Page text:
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8 Species of Hawks in Ontario (Pictures, Facts)

 Last Reviewed by Jesse Foutch on 03-15-2024

Depending on who you ask, there are as many as 25 different species of hawks in North America. Due to different regions having different climates and food sources for the various species, each Canadian Province may have it’s own collection of hawks that live there at various times of the year. In this article we’ll cover some of the birds of prey found in Ontario, namely hawks in Ontario. We’ll talk about where you might be able to spot them, look at some pictures, and look at some fun facts for each species.

There are 8 different species that you may be lucky enough to encounter in Ontario. Those species are the Red-tailed Hawk, Red-shouldered Hawk, Sharp-shinned Hawk, Cooper’s Hawk, Broad-winged Hawk, Northern Goshawk, Rough-legged Hawk, and the Northern Harrier. 

Below is a list of hawks in Ontario along with some pictures you help you identify them should you spot one!

1. Red-tailed Hawk

Length: 17.7-25.6 in  
Weight: 24.3-51.5 oz 
Wingspan: 44.9-52.4 in  

Red-tailed Hawks are probably the most common hawks in North America numbering close to 2 million nesting hawks. This number accounts for about 90% of the global Red-tailed Hawk population. These large hawks live in Southern Ontario and most of North America all year long. The rest of Ontario have a breeding population of Red-tailed Hawks and those birds my fly further south in the winter.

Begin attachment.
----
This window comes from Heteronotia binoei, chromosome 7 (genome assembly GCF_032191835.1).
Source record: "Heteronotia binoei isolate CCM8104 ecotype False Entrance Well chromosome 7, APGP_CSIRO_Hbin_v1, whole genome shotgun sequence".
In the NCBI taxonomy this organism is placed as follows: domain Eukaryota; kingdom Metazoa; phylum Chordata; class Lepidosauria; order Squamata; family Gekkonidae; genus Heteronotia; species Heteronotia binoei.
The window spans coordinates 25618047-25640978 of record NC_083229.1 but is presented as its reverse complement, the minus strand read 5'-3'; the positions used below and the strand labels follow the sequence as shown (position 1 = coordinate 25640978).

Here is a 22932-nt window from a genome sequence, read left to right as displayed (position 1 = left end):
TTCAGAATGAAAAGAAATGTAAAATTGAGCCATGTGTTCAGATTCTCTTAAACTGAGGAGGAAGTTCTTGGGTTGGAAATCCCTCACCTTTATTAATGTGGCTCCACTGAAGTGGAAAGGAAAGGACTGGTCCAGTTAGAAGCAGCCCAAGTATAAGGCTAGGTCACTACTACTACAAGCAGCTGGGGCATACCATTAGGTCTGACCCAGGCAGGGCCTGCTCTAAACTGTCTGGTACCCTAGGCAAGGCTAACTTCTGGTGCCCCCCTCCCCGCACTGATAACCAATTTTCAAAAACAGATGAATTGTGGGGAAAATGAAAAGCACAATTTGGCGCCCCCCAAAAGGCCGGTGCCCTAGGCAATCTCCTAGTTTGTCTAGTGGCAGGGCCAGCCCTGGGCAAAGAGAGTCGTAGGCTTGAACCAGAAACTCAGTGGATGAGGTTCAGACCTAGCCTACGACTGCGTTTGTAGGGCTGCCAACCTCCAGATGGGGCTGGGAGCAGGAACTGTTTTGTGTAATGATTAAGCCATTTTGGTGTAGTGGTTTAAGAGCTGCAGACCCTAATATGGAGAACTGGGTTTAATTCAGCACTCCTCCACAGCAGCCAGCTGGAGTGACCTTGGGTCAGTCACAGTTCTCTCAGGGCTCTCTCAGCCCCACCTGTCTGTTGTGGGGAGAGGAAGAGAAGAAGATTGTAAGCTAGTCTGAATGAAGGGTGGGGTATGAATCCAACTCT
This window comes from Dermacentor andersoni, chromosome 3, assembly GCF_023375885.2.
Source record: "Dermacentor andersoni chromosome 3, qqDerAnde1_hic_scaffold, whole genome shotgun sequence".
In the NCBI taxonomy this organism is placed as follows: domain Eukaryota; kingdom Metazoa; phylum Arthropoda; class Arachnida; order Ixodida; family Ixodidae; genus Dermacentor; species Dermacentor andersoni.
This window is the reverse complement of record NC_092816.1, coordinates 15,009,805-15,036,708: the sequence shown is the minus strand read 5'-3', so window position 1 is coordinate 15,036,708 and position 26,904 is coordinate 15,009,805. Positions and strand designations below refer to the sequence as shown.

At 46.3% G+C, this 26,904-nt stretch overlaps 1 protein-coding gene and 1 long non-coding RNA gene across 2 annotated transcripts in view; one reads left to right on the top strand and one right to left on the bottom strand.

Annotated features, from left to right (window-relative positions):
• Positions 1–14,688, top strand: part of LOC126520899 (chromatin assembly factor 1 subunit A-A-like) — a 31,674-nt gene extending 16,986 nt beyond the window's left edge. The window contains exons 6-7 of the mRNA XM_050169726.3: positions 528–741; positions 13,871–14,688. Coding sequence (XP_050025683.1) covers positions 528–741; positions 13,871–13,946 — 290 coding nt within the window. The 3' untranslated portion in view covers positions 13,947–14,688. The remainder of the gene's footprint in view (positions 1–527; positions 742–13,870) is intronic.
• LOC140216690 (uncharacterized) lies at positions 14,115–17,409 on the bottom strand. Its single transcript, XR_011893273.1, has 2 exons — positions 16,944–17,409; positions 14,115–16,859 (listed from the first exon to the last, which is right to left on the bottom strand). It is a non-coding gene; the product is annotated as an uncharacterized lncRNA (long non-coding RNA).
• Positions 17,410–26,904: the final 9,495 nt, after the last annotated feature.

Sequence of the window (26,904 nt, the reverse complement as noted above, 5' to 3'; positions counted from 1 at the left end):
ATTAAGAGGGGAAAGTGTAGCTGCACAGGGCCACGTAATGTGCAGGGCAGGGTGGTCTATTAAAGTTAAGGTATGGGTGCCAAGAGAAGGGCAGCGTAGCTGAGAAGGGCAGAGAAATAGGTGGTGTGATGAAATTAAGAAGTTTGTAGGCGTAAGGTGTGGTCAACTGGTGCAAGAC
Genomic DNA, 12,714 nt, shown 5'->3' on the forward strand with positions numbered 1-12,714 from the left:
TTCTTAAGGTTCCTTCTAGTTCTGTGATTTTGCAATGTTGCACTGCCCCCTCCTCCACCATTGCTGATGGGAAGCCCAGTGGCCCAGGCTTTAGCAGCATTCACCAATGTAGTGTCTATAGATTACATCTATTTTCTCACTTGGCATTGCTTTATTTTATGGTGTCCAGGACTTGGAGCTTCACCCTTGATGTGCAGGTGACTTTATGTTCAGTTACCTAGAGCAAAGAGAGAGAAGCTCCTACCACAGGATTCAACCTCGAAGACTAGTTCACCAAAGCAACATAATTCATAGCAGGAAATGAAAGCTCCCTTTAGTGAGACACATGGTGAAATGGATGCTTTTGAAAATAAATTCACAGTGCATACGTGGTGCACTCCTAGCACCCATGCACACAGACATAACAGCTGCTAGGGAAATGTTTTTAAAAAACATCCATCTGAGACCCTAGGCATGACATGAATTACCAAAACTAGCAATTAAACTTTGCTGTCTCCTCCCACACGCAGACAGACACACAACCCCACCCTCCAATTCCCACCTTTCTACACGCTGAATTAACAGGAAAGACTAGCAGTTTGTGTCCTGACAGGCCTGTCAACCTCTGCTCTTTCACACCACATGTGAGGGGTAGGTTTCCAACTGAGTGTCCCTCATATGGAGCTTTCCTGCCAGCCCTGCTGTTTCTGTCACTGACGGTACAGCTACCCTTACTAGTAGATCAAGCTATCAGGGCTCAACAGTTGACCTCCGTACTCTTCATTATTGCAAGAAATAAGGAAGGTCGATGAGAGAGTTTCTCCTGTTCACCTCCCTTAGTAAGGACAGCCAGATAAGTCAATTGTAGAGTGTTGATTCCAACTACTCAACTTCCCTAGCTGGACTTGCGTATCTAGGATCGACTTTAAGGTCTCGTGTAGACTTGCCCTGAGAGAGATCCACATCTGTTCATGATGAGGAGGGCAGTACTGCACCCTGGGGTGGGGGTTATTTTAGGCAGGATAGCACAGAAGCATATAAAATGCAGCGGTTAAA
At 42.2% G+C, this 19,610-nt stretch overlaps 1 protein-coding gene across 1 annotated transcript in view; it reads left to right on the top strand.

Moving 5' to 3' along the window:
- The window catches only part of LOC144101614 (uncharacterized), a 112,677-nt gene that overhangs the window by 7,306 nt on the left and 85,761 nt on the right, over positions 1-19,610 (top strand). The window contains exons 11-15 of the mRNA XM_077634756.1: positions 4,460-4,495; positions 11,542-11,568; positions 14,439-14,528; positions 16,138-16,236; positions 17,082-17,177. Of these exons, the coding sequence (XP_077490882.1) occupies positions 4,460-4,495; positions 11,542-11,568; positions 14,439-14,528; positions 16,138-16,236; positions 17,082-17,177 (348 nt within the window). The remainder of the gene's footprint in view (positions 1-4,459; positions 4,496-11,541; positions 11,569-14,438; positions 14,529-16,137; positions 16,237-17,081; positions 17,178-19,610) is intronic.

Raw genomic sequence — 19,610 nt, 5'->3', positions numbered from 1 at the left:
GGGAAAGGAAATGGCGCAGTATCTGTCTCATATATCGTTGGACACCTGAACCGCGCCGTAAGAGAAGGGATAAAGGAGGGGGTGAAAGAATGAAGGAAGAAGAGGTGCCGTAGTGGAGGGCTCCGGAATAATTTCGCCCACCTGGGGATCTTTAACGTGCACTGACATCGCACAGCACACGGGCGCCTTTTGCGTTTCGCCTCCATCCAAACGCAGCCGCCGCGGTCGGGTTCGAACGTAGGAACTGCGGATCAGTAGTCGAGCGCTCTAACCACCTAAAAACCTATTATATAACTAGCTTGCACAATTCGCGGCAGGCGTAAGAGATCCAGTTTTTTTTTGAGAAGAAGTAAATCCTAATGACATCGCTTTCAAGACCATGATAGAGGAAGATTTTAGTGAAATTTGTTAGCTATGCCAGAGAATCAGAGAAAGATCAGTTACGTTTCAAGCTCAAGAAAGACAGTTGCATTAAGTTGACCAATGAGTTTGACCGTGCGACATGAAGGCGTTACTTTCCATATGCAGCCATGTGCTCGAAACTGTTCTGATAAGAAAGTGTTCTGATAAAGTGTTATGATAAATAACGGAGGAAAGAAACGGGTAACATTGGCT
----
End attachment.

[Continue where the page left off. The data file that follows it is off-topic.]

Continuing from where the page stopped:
Red-tailed Hawks are most active during the day or early morning and are commonly seen soaring above looking for prey with their amazing vision or perched along the roadside on telephone poles. They aren’t often seen in backyards lurking around feeders because they prey on larger animals that just songbirds. Learn more about the Red-tailed Hawk here.

Here’s a quick video we got of a Red-tailed Hawk who had a squirrel trapped under a sign post. Very clever Mr. Hawk…

2. Red-shouldered Hawk

Length: 16.9-24.0 in
Weight: 17.1-27.3 oz
Wingspan: 37.0-43.7 in  

The Red-shouldered Hawk has a breeding range only in Southern Ontario, but can be found in much of the eastern half of the United States all year long. Look for them in the Spring and Summer months between Toronto and Detroit, between Lake Huron and Lake Eerie. They eat mostly small mammals, other birds, as well as reptiles and amphibians.

red shouldered hawk
red shouldered hawk | credit: ALAN SCHMIERER

The population of Red-shouldered hawks has increased over the last 50 years in their range. Red-shouldered Hawks are known for living and nesting in wooded areas and forests. The biggest threat to this species is the clearing of wooded areas where they nest and breed. Red-shouldered Hawks will commonly re-use the same nest year after year.